Surely many are familiar with Luc Besson’s film The Fifth Element, in which Bruce Willis, who plays Korben Dallas, searches the endless tall skyscrapers, hauling a car-like air taxi to the daily filler. The forms of transport seen in Franco-British sci-fi were once thought to be the minimum smile of dreams in our lives, but the 24 years since the cinema was shown proved to be a breathtaking tale, responsible dreamers of transport technology take work seriously, at least most. Of course, there is no question of flying cars off the production lines at the crowd, but there are well-known brands today that are already showing tangible results in the implementation of passenger drones – including smaller companies, but mainly industrial players, familiar behind them. with investors named.
Right here is Toyota, which has teamed up with Joby Aviation’s aircraft factory to develop a transport drone. Toyota is actually giving its money to make Joby C, a tight $ 400 million, two-thirds of the total development cost. The launch of the “naturally” purely e-powered, 6-rotor machine is planned for 2023, and it would be good if the world’s legislators in the field of air-public transport also flashed by then. The drone is capable of carrying 5 people from A to B – the official description calls one passenger a “pilot” even though the vehicle would be a semiconductor. There is already an estimate of the initial operating cost, $ 2.5 per mile, which could be manufactured in Monterey. Morgan Stanley has already calculated how much taxi revenue the company could have by 2040: $ 674 billion. If this is really guaranteed by anyone by then, it’s definitely a miserable return on investment for Toyota. The program also has an almost tangible “ideology”: turn the streets into parks ! Remaining with well-known car brands – in which, for some reason, many analysts believe there will be more public confidence once we freak out on drones… – Hyundai has partnered with Uber Elevate air taxi service provider, though the corona virus has taken this business out of Uber’s hands. The PAV is a fantasy machine – or something else that Joby can develop. At the dawn of the project, even Mark Nore, one of NASA’s leading aeronautical engineers, became part of the adventure, and his knowledge will certainly not hurt Joby.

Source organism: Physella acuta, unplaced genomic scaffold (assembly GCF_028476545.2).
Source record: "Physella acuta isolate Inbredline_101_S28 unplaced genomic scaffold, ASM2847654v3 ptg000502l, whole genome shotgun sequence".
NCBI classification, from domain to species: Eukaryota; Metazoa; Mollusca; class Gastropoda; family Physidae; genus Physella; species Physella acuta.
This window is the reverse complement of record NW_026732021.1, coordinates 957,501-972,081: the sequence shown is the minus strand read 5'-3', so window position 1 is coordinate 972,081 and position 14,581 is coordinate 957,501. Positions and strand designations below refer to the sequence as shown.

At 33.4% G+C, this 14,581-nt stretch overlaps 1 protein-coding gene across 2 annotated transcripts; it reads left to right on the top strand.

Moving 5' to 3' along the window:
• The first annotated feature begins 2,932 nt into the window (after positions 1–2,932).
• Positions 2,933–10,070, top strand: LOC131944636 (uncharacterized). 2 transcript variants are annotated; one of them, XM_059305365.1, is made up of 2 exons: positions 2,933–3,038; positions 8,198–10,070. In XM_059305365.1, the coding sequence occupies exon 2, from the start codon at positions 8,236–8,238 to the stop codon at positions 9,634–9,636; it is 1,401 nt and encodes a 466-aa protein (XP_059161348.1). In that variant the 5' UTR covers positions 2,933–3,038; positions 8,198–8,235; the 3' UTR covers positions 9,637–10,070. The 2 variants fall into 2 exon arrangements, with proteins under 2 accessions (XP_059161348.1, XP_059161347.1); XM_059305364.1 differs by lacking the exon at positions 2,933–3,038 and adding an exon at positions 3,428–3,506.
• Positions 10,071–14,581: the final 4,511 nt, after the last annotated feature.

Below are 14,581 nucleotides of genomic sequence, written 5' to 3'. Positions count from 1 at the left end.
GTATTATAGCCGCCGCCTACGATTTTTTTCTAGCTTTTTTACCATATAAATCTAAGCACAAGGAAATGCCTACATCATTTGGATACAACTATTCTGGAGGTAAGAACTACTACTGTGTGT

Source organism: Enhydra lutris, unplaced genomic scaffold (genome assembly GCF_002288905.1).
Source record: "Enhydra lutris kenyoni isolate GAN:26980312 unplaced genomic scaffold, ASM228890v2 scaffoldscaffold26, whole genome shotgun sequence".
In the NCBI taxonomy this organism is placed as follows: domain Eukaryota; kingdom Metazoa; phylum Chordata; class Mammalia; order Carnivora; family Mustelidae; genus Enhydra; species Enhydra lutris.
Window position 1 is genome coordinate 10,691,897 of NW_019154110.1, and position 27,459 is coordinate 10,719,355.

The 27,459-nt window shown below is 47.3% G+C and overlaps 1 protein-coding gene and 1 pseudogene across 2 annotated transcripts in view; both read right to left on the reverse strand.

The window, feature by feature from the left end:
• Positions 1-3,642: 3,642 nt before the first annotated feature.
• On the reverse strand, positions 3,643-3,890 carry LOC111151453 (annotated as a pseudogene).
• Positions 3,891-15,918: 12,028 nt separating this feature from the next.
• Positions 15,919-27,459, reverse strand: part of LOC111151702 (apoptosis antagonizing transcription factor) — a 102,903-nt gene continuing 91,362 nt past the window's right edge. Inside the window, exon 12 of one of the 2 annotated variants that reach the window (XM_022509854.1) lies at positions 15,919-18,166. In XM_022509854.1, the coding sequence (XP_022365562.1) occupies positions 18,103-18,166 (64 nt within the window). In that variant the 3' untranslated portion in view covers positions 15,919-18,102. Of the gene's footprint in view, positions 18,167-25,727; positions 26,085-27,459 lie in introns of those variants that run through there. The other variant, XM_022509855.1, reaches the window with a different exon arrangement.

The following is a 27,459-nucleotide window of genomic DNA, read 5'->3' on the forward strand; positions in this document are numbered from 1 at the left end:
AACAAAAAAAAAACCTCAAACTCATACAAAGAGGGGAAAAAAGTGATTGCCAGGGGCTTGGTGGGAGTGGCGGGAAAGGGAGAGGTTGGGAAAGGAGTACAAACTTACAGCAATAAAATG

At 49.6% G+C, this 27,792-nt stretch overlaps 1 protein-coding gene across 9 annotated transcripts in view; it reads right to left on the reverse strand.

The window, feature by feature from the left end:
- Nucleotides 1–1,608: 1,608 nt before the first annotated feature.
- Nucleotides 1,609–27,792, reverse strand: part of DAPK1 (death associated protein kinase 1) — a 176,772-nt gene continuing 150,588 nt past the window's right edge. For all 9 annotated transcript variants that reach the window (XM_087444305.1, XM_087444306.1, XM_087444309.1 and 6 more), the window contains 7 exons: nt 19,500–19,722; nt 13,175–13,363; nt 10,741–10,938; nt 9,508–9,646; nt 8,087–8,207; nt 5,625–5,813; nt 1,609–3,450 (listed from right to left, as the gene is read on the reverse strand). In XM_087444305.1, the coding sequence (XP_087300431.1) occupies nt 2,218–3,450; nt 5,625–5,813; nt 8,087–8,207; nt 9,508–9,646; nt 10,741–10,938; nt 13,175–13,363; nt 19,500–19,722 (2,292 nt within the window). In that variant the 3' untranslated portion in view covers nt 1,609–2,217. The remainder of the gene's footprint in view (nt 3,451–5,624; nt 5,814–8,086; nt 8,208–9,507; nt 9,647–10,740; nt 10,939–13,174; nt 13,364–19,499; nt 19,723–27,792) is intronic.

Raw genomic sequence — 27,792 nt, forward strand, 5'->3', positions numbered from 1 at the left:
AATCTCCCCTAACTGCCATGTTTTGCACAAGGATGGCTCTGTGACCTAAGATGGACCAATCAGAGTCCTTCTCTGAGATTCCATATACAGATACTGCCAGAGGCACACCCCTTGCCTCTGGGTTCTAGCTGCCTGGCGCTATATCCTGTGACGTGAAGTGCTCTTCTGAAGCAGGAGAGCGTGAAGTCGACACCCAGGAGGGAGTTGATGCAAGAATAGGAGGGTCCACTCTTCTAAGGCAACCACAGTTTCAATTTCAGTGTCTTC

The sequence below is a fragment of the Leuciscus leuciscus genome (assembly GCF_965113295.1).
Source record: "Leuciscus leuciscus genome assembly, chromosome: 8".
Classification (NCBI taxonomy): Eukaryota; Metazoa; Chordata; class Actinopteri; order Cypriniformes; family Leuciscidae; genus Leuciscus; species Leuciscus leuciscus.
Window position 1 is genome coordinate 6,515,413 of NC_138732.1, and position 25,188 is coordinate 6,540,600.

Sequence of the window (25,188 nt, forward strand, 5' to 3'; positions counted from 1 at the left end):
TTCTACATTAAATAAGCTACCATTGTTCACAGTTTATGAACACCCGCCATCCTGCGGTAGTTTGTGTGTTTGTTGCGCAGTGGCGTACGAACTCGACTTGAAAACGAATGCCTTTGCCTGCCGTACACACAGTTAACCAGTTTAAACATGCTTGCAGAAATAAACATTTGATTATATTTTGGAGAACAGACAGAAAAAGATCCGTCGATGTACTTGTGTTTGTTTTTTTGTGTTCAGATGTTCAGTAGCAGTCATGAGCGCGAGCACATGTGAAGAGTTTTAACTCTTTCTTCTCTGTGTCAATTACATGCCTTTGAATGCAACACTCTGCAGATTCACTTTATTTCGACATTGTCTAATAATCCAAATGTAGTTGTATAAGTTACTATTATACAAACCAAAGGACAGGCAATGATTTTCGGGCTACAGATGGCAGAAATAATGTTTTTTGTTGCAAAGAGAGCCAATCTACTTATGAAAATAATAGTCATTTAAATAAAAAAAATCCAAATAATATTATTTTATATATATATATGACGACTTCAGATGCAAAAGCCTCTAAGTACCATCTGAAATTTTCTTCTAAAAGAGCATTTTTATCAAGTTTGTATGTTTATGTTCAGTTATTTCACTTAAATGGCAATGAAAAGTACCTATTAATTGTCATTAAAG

Already in 2017, eVolo horned itself into the world, saying that from 2018, its VTOL will be flying. The “student” item, called the Volocopter 2X, is designed to deliver 18 people with 18 rotors. With 6 rechargeable batteries in 40 minutes, the prototype flew for 17 minutes. The Daimler company is behind it, and it is already known that from 2023 it will be a means of transport in Singapore, and it has been said in the past that it will be the first such vehicle to be granted a European air traffic license. Volocopter’s sister car, VoloCity, can start operating as an air taxi in America’s largest cities – New York, Washington and Los Angeles.
The means of transport of the future must have inspired many engineers working in the passenger drone industry today. Not coincidentally, perhaps: a helicopter called One by a development company called Jetson, like others, has already been built to life-size. The machine is four-rotor, capable of transporting one person, and can spend about 15-25 minutes in the air at a time, but unfortunately it can’t handle more weight yet, in addition to its 90-pound dead weight, it can “fit” 85 pounds. The advantage is that since its completion in the spring of 2020, the 8 electric drone is now available for $ 59,000.